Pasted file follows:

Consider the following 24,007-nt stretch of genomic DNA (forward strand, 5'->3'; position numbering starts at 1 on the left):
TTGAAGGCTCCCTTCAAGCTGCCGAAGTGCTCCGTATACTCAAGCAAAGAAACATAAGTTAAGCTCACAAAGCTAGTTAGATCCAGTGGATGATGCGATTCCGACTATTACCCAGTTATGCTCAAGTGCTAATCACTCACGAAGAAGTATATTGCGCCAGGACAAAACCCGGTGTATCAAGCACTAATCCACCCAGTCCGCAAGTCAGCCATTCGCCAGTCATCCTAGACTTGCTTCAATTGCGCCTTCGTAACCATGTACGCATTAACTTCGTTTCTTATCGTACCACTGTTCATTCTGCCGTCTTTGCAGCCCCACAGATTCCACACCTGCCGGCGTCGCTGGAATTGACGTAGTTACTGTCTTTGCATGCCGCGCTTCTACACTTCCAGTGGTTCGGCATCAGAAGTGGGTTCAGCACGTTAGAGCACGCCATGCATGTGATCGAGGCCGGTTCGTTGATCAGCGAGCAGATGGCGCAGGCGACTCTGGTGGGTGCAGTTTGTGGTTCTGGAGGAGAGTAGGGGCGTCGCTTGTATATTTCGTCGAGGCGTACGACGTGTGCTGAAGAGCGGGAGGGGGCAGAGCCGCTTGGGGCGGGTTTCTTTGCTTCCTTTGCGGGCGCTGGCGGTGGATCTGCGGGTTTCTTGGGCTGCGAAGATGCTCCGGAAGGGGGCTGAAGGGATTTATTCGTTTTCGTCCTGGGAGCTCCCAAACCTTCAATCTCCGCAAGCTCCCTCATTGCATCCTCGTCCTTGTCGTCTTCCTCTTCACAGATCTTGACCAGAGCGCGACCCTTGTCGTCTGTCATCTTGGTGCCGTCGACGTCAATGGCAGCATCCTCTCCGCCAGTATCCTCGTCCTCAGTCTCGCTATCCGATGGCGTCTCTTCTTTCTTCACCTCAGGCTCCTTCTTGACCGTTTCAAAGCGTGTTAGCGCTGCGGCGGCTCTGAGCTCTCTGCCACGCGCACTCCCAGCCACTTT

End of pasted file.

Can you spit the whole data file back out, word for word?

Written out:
Consider the following 24,007-nt stretch of genomic DNA (forward strand, 5'->3'; position numbering starts at 1 on the left):
TTGAAGGCTCCCTTCAAGCTGCCGAAGTGCTCCGTATACTCAAGCAAAGAAACATAAGTTAAGCTCACAAAGCTAGTTAGATCCAGTGGATGATGCGATTCCGACTATTACCCAGTTATGCTCAAGTGCTAATCACTCACGAAGAAGTATATTGCGCCAGGACAAAACCCGGTGTATCAAGCACTAATCCACCCAGTCCGCAAGTCAGCCATTCGCCAGTCATCCTAGACTTGCTTCAATTGCGCCTTCGTAACCATGTACGCATTAACTTCGTTTCTTATCGTACCACTGTTCATTCTGCCGTCTTTGCAGCCCCACAGATTCCACACCTGCCGGCGTCGCTGGAATTGACGTAGTTACTGTCTTTGCATGCCGCGCTTCTACACTTCCAGTGGTTCGGCATCAGAAGTGGGTTCAGCACGTTAGAGCACGCCATGCATGTGATCGAGGCCGGTTCGTTGATCAGCGAGCAGATGGCGCAGGCGACTCTGGTGGGTGCAGTTTGTGGTTCTGGAGGAGAGTAGGGGCGTCGCTTGTATATTTCGTCGAGGCGTACGACGTGTGCTGAAGAGCGGGAGGGGGCAGAGCCGCTTGGGGCGGGTTTCTTTGCTTCCTTTGCGGGCGCTGGCGGTGGATCTGCGGGTTTCTTGGGCTGCGAAGATGCTCCGGAAGGGGGCTGAAGGGATTTATTCGTTTTCGTCCTGGGAGCTCCCAAACCTTCAATCTCCGCAAGCTCCCTCATTGCATCCTCGTCCTTGTCGTCTTCCTCTTCACAGATCTTGACCAGAGCGCGACCCTTGTCGTCTGTCATCTTGGTGCCGTCGACGTCAATGGCAGCATCCTCTCCGCCAGTATCCTCGTCCTCAGTCTCGCTATCCGATGGCGTCTCTTCTTTCTTCACCTCAGGCTCCTTCTTGACCGTTTCAAAGCGTGTTAGCGCTGCGGCGGCTCTGAGCTCTCTGCCACGCGCACTCCCAGCCACTTT